Saturday, January 8, 2011
I mentioned Betty just quit laying on me. This summer was hot and I remember the day my daughter picked Betty up to show a friend and a soft egg squirted out of her in a burst on the ground. It was kinda cool, but that marked the last egg we've seen from her. She hadn't moltted, didn't seem sick, but a few months down the road when I was reading outside, Betty walked by and pooped, as she does often, and as I looked at it, I noticed a squiggly worm. Damn! I hate treating for worms.
Treatment means giving some dreadful chemical and a minimum of 14 days of egg laying and they all have to go in the trash. You can't treat one hen, it is assumed if one hen has worms, then they all do. So I began treatment and we waited.
Betty had been looking not herself, as I mentioned in my previous post. Her comb was floppy and not the red I had come to love in contrast with her black and white feathers. She then started to molt and feathers were everywhere. We just waited.
Then, about three or four weeks after treatment for worms with Wazine-7, Lulu started to molt, which also meant the end of the eggs for her. Zelda has laid steadily since we got her and we have been very grateful because her eggs are big and a beautiful blue.
Now that Lulu is back with fresh feathers, we still wait for Betty, but I am confident she'll start laying again.
Another adventure that has changed all their habits happened a few months ago. One evening as my husband and I were outside talking, my dog went nuts at the hens pen. he was barking and scratching at the gate and finally managed to get the door open. He was circling the coop, sticking his nose in the cinder blocks that keep the coop off the ground and we went in to investigate.
It was really dark and the security light that flicked on as we entered proved useless. We grabbed a flashlight and discovered a possum hiding underneath. Max must have scared the bejezus out of him. He played dead as we tried to force him out with a broom handle through the dark cinder block hole. He wouldn't budge, so we put the dog inside and came back out to give it another try, but her was gone.
Zelda decided she wasn't interested in her coop any more. Zelda is my skittish wild girl. An Ameracauna with crazy beautiful eyes and was the only of my girls I had never managed to catch and hold.
The next night, I peaked in the coop and Zelda wasn't there. I wasn't home as dusk led them to bed and I searched everywhere. Around the house, under the deck, in the bushes, at the neighbors house, behind our house in the bamboo forest. Nothing.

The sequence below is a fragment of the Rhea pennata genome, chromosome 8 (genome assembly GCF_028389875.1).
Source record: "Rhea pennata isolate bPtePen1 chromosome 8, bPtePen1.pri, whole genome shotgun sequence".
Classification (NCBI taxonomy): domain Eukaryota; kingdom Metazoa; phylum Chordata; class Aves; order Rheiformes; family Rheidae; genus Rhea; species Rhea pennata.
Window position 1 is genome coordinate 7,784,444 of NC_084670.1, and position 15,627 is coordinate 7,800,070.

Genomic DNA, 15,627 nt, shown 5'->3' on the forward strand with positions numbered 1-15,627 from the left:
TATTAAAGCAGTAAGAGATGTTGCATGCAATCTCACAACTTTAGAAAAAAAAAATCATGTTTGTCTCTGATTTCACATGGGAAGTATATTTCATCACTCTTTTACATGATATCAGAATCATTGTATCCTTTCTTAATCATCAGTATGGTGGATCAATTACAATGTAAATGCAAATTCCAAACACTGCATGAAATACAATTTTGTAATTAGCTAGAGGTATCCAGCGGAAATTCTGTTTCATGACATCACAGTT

Then it occurred to me that she had some serious wings and could fly high, so I started looking up high around my house. Maybe she was roosting on the six-foot fence. Nope. I came back into the backyard with my flashlight and spotted her high up in our Cedar Elm tree. The silly girl had leaped from our picnic table up to a high safe branch almost completely out of my reach.
Also, assuming I could pull the branch down to grab her, how could I hold the branch and secure her amongst all those limbs and leaves without hurting her or making her fly higher.
Well, I dropped my flashlight and just went for it. I gently pulled down the branch and she squawked quietly. I maneuvered through the spiky limbs and managed to get near her feet. I figured it was easier to get her feet than try to encircle her body. It took several tries and she protested mightily, but I managed to get her on my hand, lift her over the poky limbs and gently release the Elm.
She flapped and protested, but she didn't peck me. She seemed pretty disoriented and that's when I realized that hens are completely drunk after dark. She gave me permission to carry her to the coop by not attacking me and I got her safely inside.
The next night I urged all three hens into their coop and closed them up at dusk, but the following night, we didn't get home until after dark and sure enough, Zelda was in her new favorite spot. Damn.
I pulled the same tricks, but not as easily this time and managed to get her to bed.
Fast forward a couple weeks and Zelda found a new spot to roost. She flew up roost on my husbands bicycle wheel, which was hanging about seven feet off the ground. We continued the ritual of carrying her to bed every night, when Betty decided that was a great idea. She roosted on my bike, which was on the ground. Fast forward another few weeks and Lulu thought this was a grand idea. She was lonely in her coop and the rubber grips on the handle bars of my daughters bike were nice and comfy.
Every night, if we haven't ushered them into the pen before dark, we now find all three of them perched on my treadmill, which is much easier to roost on than a spinning bicycle wheel.
So much more to tell, but this is a long post. I love having these girls in my life. I want to build a bigger, more secure coop and get a few more hens, but who has time to build structures. Not me. So I will continue to dream of a larger hen family and of the perfect coop, while collecting and eating the eggs we get semi-regularly.